Productivity is a powerful experience. Think of those amazing days where you start and actually finish projects.
Today’s business world has taken the word productivity and replaced it with a sense of urgent busy-ness: taking a random to-do list and attempting to get as many check marks as possible.
Productivity comes from the word “produce,” often seen as an agricultural term meaning to bring forth a crop, to create something totally new, to plant seed and grow a crop over a specific season. Being truly productive takes time. To be productive used to mean to be attentive to something – as in “tending your crops.”
Improving your productivity will require you to increase your ability to focus your full attention on one thing at a time. Building up your sustained attention span simply requires practice. Begin by setting aside as little as seven minutes at a time to think about what you need to accomplish. Taking the time to think and create a daily written plan of action can make a life-changing impact on your ability to be truly productive.
The fewer choices you have to make each day, the greater your productivity will be. If one person has 10 goals to accomplish and another person has only one goal, the second person who has taken the time to clarify exactly what they want to accomplish is much more likely to accomplish their goal.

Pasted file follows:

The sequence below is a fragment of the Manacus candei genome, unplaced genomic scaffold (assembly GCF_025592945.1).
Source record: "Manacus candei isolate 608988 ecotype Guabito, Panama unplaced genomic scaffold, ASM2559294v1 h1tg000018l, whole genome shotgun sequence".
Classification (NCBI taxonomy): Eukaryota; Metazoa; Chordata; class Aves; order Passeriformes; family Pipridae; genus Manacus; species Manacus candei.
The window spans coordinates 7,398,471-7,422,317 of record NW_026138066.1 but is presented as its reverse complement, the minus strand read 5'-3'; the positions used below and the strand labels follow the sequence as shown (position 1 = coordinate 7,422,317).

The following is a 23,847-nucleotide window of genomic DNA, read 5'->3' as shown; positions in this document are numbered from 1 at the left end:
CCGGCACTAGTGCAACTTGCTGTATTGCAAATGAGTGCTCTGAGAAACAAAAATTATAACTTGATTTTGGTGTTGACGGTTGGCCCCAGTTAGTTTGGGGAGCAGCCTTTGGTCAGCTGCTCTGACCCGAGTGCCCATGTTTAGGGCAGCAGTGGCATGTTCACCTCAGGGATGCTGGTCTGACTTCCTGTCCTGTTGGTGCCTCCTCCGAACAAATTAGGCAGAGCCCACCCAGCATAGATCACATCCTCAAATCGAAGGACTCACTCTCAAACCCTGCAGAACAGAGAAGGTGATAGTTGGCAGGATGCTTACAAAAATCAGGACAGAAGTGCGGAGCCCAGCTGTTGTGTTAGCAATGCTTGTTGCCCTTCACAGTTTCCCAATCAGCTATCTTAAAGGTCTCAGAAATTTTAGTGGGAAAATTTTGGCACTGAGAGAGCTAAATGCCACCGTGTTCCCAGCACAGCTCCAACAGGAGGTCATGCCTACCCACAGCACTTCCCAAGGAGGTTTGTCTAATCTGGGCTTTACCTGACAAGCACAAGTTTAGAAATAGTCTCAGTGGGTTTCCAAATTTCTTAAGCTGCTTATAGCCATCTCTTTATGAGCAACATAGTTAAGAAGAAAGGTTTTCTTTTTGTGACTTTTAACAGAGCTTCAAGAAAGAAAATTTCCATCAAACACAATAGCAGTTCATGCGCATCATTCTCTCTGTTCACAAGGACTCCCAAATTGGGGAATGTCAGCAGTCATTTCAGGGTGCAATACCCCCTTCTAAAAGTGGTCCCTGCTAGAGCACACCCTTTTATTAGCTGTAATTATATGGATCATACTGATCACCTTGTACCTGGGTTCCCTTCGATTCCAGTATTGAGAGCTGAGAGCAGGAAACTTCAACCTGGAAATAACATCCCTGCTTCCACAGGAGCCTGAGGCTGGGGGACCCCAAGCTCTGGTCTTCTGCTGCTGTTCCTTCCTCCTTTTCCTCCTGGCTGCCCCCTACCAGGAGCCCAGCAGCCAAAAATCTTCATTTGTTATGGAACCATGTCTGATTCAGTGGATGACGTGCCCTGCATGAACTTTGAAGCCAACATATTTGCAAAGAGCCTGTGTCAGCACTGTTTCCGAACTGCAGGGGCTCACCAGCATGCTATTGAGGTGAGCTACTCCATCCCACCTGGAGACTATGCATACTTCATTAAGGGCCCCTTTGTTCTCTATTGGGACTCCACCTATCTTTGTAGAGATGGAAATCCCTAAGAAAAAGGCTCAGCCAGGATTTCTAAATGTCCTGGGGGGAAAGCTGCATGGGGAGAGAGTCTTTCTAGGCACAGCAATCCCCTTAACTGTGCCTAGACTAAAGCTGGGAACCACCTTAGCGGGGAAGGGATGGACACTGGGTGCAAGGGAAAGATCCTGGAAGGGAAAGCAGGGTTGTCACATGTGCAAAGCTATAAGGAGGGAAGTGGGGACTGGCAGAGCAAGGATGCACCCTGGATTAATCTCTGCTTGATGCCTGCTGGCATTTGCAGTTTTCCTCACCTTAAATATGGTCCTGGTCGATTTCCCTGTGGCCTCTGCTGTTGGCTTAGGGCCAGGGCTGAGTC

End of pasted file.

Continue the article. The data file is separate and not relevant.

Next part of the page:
My friend Jason Womack says, “Allyson, if everything seems important, then nothing is really important.” Jason is right. By narrowing your focus you will increase your productivity.
This may very well be the best-kept secret regarding attention and the improvement of daily productivity. You cannot just place a time on your calendar or in your smart phone to work on a project.
Assume you have a budget review due on Friday and you have scheduled two hours on Thursday morning to complete that project. You wake up and look at your smart phone and you see a “label” naming an event on your calendar “10 am to 12 pm work on budget review.”
At 10 am you sit down at your desk and all you know is that you have a budget review due tomorrow. You can’t just sit down and “do a project.” You can only do one single activity at a time and those activities need to be sequenced in an order that allows you to end that block of time with a finished project.
You might think this could be left out, but there is a lot of “mental accounting” when we begin to allocate the hours in our day. You think a project will only take thirty minutes to finish, but it takes you thirty minutes to get your teammate off their conference call and into your office so you can finish the original thirty minute project.
Distractions, interruptions, chaos, and clutter simply increase the number of choices you have each day for what you can do with your time. When you are ready to improve your productivity – you have to prove it. Put your cell phone in a different room. Turn off the TV. Deal with the problems. And, clean up your office.
The final step now is to “do what you said you would do.” Go produce new ideas. Invent new inventions. Finish the goals you start. Be attentive. Tend to your tasks.